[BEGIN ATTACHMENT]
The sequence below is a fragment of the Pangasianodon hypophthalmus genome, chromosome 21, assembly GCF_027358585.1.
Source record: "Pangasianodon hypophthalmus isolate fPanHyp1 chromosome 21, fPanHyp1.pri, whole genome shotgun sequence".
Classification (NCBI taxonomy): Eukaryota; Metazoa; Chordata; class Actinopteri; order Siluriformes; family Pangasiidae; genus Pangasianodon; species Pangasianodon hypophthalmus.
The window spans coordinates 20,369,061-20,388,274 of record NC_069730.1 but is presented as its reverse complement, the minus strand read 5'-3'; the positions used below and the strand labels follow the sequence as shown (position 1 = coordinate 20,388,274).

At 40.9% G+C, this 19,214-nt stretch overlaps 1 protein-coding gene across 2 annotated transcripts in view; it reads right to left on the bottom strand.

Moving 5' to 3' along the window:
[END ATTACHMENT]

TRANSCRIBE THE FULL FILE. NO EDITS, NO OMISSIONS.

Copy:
The sequence below is a fragment of the Pangasianodon hypophthalmus genome, chromosome 21, assembly GCF_027358585.1.
Source record: "Pangasianodon hypophthalmus isolate fPanHyp1 chromosome 21, fPanHyp1.pri, whole genome shotgun sequence".
Classification (NCBI taxonomy): Eukaryota; Metazoa; Chordata; class Actinopteri; order Siluriformes; family Pangasiidae; genus Pangasianodon; species Pangasianodon hypophthalmus.
The window spans coordinates 20,369,061-20,388,274 of record NC_069730.1 but is presented as its reverse complement, the minus strand read 5'-3'; the positions used below and the strand labels follow the sequence as shown (position 1 = coordinate 20,388,274).

At 40.9% G+C, this 19,214-nt stretch overlaps 1 protein-coding gene across 2 annotated transcripts in view; it reads right to left on the bottom strand.

Moving 5' to 3' along the window: